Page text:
early 14c., "to fasten or gird with a belt," from belt (n.). The meaning "to thrash as with a belt" is from 1640s; the general sense of "to hit, thrash" is attested from 1838. The colloquial meaning "to sing or speak vigorously" is from 1949. Related: Belted; belting. Hence (from the "thrash with a belt" sense) the noun meaning "a blow or stroke" (1885).
Middle English, from Old English andlang "entire, continuous; extended" (adj.); also "alongside of" (prep.); from and- "opposite, against" (from Proto-Germanic *andi-, *anda-, from PIE *anti "against," locative singular of root *ant- "front, forehead") + lang "long" (see long (adj.)).
Reinforced by its Old Norse cognate endlang. The prepositional sense was extended in Old English to "through the whole length of." Of position, "lengthwise," from c. 1200; of movement, "onward," from c. 1300. The meaning "in company, together" is from 1580s. All along "throughout" is attested from 1690s.
Old English belt "belt; girdle; broad, flat strip or strap of material used to encircle the waist," from Proto-Germanic *baltjaz (source also of Old High German balz, Old Norse balti, Swedish bälte), an early Germanic borrowing from Latin balteus "girdle, sword belt," which is said by Varro to be an Etruscan word.
The transferred sense of "broad stripe encircling something with its ends joined" is from 1660s; that of "broad strip or tract" of any sort, without notion of encircling (as in Bible belt) is by 1808. As a mark of rank or distinction, mid-14c.; references to boxing championship belts date from 1812. The mechanical sense is from 1795.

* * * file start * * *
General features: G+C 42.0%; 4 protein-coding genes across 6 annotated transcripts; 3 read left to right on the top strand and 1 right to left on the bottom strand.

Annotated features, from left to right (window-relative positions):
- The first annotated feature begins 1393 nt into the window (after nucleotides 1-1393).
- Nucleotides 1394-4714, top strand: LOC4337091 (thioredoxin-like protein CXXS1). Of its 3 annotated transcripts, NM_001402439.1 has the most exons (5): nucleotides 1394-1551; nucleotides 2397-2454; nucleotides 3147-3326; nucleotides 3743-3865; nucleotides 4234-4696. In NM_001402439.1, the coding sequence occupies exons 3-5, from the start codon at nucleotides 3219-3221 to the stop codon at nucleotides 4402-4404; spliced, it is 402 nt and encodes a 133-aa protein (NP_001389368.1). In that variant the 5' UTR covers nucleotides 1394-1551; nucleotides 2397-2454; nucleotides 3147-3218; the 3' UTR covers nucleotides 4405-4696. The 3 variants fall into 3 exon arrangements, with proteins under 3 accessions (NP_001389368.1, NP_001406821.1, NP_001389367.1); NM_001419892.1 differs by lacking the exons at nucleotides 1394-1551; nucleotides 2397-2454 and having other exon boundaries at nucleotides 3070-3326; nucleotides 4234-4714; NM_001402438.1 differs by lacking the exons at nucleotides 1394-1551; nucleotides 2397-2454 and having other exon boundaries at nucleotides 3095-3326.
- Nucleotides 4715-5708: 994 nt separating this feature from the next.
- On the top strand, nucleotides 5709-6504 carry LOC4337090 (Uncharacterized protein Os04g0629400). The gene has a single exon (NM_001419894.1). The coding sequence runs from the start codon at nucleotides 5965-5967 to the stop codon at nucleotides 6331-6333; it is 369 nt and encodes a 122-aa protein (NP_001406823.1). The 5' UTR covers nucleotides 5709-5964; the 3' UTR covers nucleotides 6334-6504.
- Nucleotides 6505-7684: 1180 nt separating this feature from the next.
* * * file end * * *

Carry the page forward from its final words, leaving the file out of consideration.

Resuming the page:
Below the belt "unfair" (1889) is from pugilism. To get something under (one's) belt was originally literal, to get it into one's stomach (1839), figurative use of that us by 1931. To tighten (one's) belt "endure privation" is from 1887.
"belt worn over the shoulder," c. 1300, from Old French baldre "sword-belt, crossbelt," (12c., Modern French baudrier "shoulder-belt"), which probably is from Latin balteus "belt, sword-belt," a word said by Varro to be of Etruscan origin. The English word perhaps was influenced by Middle High German balderich (which itself is from French).
kind of seaweed, c. 1600, Latin, from Greek zōstēr "girdle," originally "warrior's belt," from zōnnynai (see zone (n.)). Meaning "shingles" is from 1706; in the literal sense, "a belt or girdle, especially for men," from 1824.
belt of coniferous forests in Siberia, 1869, from Russian taiga, which is of Mongolian origin.